The Total Enemy

The Total Enemy

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The Total Enemy explores the most radicalized forms of enmity, trying to unravel some of its historical and contemporary expressions. Starting from the premise that one of modernity's constitutive values is non-violence, the book explores how non-violence, or rather the making of a world free of violence, becomes a cause of violence, in some instances even extreme violence and totalitarian terror. The book consists of six case studies each exploring and discussing historically specific expressions of depicting an enemy as one the actors believe they can only deal with violently. It begins by looking at two important sites in the development of the total enemy, the French Revolution and the emergence of terrorist thinking in the middle of the nineteenth century. The book then turns to the twentieth century, beginning with the pre-WWII conceptualizations of the ""total"" in European political thought as an answer to a liberal state deemed unfit to manage and control mass society. Secondly, it considers the totalitarian enemy in Nazi Germany, especially Soviet Russia. Finally the book turns to two forms of contemporary total enmity: Islamism and in right-wing extremism. These concluding chapters look specifically at what happens to the total enemy concept once it goes from the state concept of the twentieth century to the private practice of the twenty-first. ""In an age where the Enlightenment project for an ideal world without violence now seems as distant as the nearest star, Mikkel Thorup's exhilaratingly depressing The Total Enemy explores the paradox that it is precisely the continued pursuit of that utopia at all costs that has made modernity a permanent habitat for political extremism. It can lead to a Manichean mindset within the defenders and opponents of the status quo alike, spawning ideologized worldviews in which the enemy is totalized and terror is seen as a legitimate weapon for both sides in a permanent war whether to protect or transform the state. The battle, it reveals, is not between modernity and barbarism, but liberal and extremist modernity, a battle in which civil society itself now finds itself in the front line, and totalitarian hearts of darkness can spring from leafy suburbs at any point to wreak havoc in ways which Orwell's 1984 could never have anticipated."" --Roger Griffin, author of Terrorist's Creed Mikkel Thorup is Assistant Professor of the history of political thought at Aarhus University Denmark and author of numerous books on the intellectual histories of violence and conflict.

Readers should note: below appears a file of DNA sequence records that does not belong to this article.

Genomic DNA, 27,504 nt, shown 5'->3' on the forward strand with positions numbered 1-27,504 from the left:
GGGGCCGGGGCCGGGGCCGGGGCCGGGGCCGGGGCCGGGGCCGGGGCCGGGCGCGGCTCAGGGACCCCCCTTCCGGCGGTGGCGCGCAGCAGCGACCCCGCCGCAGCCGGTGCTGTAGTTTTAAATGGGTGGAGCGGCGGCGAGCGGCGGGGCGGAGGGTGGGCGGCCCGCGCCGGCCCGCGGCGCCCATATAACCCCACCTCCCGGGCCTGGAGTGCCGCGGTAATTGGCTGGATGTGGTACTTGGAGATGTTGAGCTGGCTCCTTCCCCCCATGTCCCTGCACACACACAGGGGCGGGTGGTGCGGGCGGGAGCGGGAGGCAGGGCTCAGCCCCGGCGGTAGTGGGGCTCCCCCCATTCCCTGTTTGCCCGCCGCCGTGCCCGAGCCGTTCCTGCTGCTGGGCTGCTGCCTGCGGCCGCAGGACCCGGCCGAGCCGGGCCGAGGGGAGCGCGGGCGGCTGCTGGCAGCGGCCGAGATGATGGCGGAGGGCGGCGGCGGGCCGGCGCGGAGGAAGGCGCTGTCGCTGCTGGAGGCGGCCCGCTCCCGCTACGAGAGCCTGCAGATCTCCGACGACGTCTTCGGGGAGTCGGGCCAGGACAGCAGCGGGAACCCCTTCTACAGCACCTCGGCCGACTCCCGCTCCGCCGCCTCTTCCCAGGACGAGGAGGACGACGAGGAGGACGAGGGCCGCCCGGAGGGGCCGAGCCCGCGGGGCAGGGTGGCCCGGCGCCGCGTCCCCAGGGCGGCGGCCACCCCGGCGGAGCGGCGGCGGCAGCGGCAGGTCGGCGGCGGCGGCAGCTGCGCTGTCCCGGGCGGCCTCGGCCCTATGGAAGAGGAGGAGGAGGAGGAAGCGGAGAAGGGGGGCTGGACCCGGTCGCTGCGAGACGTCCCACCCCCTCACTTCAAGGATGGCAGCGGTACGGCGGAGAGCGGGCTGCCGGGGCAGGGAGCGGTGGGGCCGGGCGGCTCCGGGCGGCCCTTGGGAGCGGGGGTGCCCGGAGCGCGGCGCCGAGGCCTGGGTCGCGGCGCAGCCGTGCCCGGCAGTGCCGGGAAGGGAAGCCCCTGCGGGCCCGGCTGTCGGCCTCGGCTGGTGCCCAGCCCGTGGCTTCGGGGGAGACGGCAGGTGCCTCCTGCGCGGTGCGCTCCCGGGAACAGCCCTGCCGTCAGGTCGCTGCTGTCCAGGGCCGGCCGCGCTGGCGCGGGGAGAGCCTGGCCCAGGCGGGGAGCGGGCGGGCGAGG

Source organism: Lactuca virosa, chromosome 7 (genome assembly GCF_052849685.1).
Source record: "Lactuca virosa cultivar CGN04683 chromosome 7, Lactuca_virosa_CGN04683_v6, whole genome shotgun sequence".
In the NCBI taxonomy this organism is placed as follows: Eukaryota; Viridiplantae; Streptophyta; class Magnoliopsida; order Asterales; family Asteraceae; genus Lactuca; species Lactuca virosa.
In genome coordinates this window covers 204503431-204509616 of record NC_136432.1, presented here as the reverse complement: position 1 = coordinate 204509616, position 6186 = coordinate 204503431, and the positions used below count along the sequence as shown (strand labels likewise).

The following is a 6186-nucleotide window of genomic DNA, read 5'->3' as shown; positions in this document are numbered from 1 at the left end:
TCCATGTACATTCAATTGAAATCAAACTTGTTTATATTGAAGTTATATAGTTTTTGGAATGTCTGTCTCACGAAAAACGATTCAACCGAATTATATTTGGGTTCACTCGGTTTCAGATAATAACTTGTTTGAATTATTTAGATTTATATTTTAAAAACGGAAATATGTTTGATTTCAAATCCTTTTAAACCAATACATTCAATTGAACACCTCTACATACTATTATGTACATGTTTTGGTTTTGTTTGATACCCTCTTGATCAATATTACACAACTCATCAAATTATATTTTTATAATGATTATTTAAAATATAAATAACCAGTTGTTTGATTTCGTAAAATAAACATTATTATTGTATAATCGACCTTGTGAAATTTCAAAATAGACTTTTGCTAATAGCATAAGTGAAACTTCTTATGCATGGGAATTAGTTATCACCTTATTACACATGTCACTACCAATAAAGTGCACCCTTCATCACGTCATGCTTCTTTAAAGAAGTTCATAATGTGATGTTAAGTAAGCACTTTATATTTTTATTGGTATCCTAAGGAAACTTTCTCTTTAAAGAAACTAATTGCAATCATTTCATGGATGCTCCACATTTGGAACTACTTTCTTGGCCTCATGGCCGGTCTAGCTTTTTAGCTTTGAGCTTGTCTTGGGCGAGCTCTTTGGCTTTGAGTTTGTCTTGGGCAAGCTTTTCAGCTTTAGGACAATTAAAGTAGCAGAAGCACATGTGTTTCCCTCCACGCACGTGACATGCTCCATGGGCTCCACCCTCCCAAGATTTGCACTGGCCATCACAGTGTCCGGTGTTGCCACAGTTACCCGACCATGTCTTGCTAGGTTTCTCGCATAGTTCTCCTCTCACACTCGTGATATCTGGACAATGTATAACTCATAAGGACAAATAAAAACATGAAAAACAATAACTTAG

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Product details

  • Paperback | 174 pages
  • 150 x 226 x 13mm | 218g
  • English
  • 1625648987
  • 9781625648983